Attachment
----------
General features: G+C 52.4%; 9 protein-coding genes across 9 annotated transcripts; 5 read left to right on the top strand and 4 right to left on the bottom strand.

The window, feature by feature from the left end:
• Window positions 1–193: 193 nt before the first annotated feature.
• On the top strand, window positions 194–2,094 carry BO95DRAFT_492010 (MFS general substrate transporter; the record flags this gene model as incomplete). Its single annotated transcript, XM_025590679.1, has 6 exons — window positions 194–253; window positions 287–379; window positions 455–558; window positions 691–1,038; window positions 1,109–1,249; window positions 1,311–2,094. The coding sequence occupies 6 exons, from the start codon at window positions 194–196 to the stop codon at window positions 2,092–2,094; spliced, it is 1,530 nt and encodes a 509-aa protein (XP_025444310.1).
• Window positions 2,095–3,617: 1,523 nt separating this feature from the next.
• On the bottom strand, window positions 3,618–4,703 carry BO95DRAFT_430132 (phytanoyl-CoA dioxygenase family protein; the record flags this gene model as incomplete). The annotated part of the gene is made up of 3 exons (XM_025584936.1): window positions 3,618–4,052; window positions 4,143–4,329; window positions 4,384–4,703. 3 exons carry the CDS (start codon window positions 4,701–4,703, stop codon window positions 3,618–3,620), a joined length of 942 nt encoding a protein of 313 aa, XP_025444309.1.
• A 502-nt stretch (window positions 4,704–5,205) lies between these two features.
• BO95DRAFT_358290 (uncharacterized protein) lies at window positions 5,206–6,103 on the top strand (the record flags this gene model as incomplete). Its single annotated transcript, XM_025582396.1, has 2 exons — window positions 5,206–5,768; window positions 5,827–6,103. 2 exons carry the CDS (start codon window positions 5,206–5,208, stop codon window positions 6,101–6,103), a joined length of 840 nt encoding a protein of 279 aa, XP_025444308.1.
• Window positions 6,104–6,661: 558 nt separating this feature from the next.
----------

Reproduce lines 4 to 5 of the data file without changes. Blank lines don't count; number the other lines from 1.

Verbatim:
• On the top strand, window positions 194–2,094 carry BO95DRAFT_492010 (MFS general substrate transporter; the record flags this gene model as incomplete). Its single annotated transcript, XM_025590679.1, has 6 exons — window positions 194–253; window positions 287–379; window positions 455–558; window positions 691–1,038; window positions 1,109–1,249; window positions 1,311–2,094. The coding sequence occupies 6 exons, from the start codon at window positions 194–196 to the stop codon at window positions 2,092–2,094; spliced, it is 1,530 nt and encodes a 509-aa protein (XP_025444310.1).
• Window positions 2,095–3,617: 1,523 nt separating this feature from the next.